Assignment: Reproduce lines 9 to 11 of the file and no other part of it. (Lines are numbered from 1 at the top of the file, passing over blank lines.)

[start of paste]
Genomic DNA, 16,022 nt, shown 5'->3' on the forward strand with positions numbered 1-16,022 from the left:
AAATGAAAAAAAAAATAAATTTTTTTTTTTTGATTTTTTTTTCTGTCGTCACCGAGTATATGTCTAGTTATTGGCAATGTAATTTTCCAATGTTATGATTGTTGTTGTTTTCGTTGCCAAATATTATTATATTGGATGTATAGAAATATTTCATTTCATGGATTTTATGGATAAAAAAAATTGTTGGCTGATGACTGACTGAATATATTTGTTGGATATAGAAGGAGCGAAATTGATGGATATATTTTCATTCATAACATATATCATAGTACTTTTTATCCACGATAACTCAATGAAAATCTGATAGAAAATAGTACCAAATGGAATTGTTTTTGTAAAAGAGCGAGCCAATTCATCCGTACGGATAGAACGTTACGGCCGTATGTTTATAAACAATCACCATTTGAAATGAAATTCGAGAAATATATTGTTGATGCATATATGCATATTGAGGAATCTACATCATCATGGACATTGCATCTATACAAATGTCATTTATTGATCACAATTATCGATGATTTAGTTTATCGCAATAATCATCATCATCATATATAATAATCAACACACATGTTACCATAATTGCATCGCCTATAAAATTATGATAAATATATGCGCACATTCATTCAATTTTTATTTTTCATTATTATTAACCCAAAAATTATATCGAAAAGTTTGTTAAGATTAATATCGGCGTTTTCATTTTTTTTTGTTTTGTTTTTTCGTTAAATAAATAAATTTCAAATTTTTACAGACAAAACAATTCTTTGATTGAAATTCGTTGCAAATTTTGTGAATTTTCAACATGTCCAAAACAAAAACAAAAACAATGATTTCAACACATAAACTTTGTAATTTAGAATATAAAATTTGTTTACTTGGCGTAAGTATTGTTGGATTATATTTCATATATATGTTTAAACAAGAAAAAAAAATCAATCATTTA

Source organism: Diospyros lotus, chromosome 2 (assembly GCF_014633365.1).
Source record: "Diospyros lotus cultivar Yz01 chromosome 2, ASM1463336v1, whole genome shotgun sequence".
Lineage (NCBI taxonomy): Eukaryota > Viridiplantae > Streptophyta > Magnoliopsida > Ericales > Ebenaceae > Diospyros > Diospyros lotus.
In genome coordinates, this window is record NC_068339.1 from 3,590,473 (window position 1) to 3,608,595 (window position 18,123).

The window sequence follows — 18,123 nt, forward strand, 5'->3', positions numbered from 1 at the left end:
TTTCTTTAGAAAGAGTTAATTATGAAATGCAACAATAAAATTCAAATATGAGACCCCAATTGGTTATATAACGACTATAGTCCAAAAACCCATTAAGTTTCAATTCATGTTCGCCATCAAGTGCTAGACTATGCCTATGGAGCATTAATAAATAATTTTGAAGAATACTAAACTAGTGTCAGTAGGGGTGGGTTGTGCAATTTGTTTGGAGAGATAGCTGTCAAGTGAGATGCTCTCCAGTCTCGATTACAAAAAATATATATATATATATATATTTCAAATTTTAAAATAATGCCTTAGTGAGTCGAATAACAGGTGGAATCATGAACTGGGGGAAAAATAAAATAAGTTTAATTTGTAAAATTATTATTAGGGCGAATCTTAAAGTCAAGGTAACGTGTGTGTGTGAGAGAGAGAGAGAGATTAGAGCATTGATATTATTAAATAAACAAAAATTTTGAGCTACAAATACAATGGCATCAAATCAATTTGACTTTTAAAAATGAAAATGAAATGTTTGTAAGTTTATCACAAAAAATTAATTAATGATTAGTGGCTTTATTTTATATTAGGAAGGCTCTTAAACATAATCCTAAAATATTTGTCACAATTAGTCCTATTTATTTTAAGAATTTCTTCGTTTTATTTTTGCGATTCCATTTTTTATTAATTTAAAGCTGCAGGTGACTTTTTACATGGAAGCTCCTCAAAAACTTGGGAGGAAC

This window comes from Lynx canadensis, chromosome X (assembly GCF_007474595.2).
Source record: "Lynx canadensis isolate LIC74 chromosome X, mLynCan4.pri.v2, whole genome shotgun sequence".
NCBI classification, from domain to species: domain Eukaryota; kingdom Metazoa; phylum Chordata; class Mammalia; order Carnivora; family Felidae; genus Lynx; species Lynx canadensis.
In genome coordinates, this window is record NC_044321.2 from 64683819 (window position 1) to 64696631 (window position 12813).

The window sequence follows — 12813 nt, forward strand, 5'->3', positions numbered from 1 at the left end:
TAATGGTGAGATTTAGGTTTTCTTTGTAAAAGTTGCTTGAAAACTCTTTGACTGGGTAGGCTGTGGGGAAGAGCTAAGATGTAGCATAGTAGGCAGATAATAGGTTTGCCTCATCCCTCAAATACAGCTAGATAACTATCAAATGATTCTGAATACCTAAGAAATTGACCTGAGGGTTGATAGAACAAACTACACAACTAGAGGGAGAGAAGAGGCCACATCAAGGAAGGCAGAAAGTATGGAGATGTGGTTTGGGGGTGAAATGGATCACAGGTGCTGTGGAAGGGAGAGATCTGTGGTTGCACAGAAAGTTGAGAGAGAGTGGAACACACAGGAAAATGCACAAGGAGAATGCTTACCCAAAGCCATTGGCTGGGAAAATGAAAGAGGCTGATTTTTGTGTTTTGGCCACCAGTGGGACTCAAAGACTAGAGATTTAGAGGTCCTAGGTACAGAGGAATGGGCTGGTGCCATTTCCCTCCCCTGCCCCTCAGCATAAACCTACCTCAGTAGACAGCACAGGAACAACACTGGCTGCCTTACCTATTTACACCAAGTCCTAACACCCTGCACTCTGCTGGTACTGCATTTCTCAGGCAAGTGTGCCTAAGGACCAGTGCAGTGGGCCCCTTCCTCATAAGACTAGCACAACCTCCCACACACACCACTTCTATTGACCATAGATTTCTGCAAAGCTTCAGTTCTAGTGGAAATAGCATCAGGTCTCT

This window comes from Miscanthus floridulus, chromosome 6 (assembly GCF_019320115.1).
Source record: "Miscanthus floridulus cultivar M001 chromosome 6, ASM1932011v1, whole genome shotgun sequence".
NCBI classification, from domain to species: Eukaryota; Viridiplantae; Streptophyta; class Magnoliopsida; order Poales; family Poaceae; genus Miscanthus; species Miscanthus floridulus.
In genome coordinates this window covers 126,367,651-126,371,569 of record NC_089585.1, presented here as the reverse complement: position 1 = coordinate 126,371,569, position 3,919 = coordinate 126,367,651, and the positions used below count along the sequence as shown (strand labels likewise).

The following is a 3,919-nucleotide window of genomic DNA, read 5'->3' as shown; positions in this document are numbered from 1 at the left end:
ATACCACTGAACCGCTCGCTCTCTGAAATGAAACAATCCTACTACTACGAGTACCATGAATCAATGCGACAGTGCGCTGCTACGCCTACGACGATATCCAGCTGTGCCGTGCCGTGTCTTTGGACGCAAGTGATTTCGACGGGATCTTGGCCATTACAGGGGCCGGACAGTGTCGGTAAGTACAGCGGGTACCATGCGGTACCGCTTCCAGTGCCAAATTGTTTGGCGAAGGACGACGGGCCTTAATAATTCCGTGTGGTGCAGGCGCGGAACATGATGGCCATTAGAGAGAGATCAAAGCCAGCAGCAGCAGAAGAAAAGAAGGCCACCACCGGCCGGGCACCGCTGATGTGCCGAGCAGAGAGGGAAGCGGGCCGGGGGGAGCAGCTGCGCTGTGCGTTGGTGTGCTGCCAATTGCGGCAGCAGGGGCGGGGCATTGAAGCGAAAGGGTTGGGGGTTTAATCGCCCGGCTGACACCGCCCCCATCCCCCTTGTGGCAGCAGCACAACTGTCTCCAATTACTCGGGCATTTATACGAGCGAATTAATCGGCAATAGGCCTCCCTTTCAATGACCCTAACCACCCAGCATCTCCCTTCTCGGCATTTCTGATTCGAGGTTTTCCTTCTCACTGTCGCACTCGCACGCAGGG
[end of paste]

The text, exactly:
This window comes from Lynx canadensis, chromosome X (assembly GCF_007474595.2).
Source record: "Lynx canadensis isolate LIC74 chromosome X, mLynCan4.pri.v2, whole genome shotgun sequence".
NCBI classification, from domain to species: domain Eukaryota; kingdom Metazoa; phylum Chordata; class Mammalia; order Carnivora; family Felidae; genus Lynx; species Lynx canadensis.